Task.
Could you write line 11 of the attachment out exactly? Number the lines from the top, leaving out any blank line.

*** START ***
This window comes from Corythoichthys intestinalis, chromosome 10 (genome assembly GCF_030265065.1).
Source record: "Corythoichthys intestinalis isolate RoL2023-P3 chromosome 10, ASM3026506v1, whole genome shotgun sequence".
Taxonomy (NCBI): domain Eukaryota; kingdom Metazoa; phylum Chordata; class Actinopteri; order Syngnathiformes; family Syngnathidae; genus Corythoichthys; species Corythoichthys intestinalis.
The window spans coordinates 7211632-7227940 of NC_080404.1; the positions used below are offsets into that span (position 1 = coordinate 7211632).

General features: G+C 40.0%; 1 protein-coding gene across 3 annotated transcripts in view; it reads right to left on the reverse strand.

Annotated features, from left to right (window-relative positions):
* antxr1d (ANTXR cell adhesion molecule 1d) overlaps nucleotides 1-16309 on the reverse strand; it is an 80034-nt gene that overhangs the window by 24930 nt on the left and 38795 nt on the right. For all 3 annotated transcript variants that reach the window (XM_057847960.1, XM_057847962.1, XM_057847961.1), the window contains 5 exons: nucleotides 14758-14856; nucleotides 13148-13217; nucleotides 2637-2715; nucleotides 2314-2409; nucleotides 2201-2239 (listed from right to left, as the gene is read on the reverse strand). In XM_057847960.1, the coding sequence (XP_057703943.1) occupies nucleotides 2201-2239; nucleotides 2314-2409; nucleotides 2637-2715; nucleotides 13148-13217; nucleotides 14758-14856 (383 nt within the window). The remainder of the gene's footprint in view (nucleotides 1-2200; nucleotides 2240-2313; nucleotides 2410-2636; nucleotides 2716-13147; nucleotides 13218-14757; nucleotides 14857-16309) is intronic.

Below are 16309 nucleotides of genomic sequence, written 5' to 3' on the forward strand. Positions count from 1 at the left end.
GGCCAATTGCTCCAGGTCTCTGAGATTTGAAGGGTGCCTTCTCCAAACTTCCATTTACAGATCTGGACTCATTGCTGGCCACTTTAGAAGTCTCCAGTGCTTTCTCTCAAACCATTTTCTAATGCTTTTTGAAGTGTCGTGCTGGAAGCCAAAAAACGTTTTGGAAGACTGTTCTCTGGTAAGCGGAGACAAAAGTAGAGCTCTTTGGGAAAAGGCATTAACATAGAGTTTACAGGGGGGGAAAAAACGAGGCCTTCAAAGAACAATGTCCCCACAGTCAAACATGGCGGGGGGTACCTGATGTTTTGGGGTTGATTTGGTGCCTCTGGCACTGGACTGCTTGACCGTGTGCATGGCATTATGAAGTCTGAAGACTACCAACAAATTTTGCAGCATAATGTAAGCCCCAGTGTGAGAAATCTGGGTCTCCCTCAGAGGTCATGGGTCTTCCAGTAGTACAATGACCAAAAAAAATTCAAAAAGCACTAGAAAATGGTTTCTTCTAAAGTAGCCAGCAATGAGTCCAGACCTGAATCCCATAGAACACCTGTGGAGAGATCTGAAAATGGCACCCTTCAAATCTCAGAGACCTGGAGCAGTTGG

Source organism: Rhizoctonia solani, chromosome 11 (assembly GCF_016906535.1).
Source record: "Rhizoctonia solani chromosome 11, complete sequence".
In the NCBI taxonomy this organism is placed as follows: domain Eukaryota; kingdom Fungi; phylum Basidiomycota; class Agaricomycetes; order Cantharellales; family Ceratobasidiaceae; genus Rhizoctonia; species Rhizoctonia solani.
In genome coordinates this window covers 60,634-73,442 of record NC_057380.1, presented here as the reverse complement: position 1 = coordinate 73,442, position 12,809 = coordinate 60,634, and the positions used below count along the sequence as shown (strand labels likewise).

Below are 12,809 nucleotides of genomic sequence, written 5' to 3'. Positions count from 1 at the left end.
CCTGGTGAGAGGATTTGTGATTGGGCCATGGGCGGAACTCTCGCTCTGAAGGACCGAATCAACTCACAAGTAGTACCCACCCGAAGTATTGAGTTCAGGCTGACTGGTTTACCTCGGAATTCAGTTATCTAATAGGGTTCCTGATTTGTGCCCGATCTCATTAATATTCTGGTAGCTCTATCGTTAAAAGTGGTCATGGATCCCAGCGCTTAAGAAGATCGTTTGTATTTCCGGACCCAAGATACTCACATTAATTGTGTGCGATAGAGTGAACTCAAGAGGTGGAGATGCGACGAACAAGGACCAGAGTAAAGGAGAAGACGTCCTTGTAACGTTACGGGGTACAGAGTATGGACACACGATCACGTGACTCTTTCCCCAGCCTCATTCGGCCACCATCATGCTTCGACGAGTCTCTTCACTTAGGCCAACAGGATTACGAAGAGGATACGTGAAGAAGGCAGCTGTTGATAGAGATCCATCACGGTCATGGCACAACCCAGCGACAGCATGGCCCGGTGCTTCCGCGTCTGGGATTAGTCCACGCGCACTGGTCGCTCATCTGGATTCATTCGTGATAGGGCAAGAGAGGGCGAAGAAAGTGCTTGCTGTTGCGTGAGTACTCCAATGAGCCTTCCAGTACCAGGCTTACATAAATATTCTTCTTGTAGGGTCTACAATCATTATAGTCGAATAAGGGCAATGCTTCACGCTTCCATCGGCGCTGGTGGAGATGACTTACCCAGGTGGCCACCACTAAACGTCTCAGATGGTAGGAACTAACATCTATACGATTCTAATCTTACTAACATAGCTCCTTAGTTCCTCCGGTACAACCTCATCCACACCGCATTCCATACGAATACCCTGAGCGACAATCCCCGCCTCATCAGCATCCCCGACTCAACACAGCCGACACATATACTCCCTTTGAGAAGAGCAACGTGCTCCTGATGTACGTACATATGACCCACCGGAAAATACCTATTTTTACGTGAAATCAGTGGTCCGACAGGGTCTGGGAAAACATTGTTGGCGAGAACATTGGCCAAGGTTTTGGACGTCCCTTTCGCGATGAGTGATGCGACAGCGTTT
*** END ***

Source record: "Rhizoctonia solani chromosome 11, complete sequence".